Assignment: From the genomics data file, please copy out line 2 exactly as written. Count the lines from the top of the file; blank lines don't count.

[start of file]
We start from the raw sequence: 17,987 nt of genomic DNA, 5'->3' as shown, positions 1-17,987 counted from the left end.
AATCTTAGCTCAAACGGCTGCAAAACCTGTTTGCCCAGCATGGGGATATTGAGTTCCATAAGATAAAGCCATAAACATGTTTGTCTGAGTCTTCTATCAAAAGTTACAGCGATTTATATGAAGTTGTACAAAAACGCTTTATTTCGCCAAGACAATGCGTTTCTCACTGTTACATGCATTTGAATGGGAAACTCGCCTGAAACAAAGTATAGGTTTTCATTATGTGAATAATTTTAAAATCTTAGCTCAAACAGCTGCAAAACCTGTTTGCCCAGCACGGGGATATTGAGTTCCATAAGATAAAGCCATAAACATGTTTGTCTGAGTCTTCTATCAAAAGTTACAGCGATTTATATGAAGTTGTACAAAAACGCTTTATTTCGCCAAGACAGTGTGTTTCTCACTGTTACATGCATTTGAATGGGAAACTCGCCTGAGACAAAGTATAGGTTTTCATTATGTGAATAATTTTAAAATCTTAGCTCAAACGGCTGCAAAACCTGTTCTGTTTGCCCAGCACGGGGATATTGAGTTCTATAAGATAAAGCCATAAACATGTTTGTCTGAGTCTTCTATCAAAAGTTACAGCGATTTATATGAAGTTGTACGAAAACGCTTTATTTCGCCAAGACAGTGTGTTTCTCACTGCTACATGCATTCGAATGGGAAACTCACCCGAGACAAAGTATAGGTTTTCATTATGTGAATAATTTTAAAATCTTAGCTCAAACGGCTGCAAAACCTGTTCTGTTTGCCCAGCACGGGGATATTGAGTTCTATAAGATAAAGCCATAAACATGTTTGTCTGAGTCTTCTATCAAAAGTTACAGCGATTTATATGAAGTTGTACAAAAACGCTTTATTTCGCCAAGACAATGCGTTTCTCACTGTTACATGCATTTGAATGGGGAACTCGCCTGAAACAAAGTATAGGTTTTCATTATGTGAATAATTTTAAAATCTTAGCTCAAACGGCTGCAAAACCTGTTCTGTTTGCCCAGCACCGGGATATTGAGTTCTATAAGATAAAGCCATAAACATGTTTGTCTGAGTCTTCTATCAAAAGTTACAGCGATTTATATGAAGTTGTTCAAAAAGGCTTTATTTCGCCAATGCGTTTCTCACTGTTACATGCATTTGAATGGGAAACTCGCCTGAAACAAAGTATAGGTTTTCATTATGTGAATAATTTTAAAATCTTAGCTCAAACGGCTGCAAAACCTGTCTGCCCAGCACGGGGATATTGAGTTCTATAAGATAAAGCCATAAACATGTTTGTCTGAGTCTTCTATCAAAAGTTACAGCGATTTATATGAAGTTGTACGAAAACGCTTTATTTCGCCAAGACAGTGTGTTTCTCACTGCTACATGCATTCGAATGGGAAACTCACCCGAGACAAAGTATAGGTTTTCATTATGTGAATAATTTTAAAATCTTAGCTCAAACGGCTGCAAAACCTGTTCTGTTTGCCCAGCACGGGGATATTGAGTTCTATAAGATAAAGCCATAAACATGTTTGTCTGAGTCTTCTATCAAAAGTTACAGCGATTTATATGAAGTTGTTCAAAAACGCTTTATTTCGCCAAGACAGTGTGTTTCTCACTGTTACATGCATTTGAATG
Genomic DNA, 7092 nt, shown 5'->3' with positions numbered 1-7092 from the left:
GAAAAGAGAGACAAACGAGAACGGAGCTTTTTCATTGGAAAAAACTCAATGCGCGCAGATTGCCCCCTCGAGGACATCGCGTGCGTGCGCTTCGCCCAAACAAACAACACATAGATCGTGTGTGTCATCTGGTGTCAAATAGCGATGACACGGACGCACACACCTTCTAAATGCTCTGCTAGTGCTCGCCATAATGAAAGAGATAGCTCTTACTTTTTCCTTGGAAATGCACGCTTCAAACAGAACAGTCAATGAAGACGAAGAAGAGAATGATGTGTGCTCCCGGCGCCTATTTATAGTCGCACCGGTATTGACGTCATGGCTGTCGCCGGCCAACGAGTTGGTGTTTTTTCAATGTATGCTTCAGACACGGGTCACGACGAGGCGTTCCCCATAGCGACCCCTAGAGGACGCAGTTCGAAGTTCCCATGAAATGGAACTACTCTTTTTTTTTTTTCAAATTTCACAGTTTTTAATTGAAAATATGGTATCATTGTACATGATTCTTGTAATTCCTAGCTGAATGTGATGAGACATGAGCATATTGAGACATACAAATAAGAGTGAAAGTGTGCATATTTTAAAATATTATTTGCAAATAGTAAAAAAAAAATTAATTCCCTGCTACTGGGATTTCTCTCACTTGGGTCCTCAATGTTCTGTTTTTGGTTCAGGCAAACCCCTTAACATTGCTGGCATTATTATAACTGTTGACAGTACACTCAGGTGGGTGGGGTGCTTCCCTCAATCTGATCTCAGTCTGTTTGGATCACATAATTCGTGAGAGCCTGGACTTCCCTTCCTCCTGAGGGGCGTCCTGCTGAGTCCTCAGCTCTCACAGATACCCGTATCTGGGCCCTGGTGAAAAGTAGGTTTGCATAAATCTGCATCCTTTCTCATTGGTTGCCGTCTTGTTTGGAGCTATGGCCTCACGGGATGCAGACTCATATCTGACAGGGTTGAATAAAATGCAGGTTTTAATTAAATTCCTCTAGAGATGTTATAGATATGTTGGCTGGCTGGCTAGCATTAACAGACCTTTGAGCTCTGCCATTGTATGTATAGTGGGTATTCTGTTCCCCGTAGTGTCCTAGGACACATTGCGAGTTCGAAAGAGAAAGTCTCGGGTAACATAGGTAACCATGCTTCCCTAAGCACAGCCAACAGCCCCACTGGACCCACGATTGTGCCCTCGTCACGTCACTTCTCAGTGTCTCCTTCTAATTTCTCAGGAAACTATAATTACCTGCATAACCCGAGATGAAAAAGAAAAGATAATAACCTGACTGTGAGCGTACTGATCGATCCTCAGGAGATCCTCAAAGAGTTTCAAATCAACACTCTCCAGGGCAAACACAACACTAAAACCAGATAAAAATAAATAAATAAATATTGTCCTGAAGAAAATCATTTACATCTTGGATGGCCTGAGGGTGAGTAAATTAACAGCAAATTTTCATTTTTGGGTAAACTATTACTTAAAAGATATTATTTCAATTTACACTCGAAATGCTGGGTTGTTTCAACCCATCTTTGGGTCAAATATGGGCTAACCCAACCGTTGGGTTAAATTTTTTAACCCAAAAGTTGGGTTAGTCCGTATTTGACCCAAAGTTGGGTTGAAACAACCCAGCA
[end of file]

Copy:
AATCTTAGCTCAAACGGCTGCAAAACCTGTTTGCCCAGCATGGGGATATTGAGTTCCATAAGATAAAGCCATAAACATGTTTGTCTGAGTCTTCTATCAAAAGTTACAGCGATTTATATGAAGTTGTACAAAAACGCTTTATTTCGCCAAGACAATGCGTTTCTCACTGTTACATGCATTTGAATGGGAAACTCGCCTGAAACAAAGTATAGGTTTTCATTATGTGAATAATTTTAAAATCTTAGCTCAAACAGCTGCAAAACCTGTTTGCCCAGCACGGGGATATTGAGTTCCATAAGATAAAGCCATAAACATGTTTGTCTGAGTCTTCTATCAAAAGTTACAGCGATTTATATGAAGTTGTACAAAAACGCTTTATTTCGCCAAGACAGTGTGTTTCTCACTGTTACATGCATTTGAATGGGAAACTCGCCTGAGACAAAGTATAGGTTTTCATTATGTGAATAATTTTAAAATCTTAGCTCAAACGGCTGCAAAACCTGTTCTGTTTGCCCAGCACGGGGATATTGAGTTCTATAAGATAAAGCCATAAACATGTTTGTCTGAGTCTTCTATCAAAAGTTACAGCGATTTATATGAAGTTGTACGAAAACGCTTTATTTCGCCAAGACAGTGTGTTTCTCACTGCTACATGCATTCGAATGGGAAACTCACCCGAGACAAAGTATAGGTTTTCATTATGTGAATAATTTTAAAATCTTAGCTCAAACGGCTGCAAAACCTGTTCTGTTTGCCCAGCACGGGGATATTGAGTTCTATAAGATAAAGCCATAAACATGTTTGTCTGAGTCTTCTATCAAAAGTTACAGCGATTTATATGAAGTTGTACAAAAACGCTTTATTTCGCCAAGACAATGCGTTTCTCACTGTTACATGCATTTGAATGGGGAACTCGCCTGAAACAAAGTATAGGTTTTCATTATGTGAATAATTTTAAAATCTTAGCTCAAACGGCTGCAAAACCTGTTCTGTTTGCCCAGCACCGGGATATTGAGTTCTATAAGATAAAGCCATAAACATGTTTGTCTGAGTCTTCTATCAAAAGTTACAGCGATTTATATGAAGTTGTTCAAAAAGGCTTTATTTCGCCAATGCGTTTCTCACTGTTACATGCATTTGAATGGGAAACTCGCCTGAAACAAAGTATAGGTTTTCATTATGTGAATAATTTTAAAATCTTAGCTCAAACGGCTGCAAAACCTGTCTGCCCAGCACGGGGATATTGAGTTCTATAAGATAAAGCCATAAACATGTTTGTCTGAGTCTTCTATCAAAAGTTACAGCGATTTATATGAAGTTGTACGAAAACGCTTTATTTCGCCAAGACAGTGTGTTTCTCACTGCTACATGCATTCGAATGGGAAACTCACCCGAGACAAAGTATAGGTTTTCATTATGTGAATAATTTTAAAATCTTAGCTCAAACGGCTGCAAAACCTGTTCTGTTTGCCCAGCACGGGGATATTGAGTTCTATAAGATAAAGCCATAAACATGTTTGTCTGAGTCTTCTATCAAAAGTTACAGCGATTTATATGAAGTTGTTCAAAAACGCTTTATTTCGCCAAGACAGTGTGTTTCTCACTGTTACATGCATTTGAATG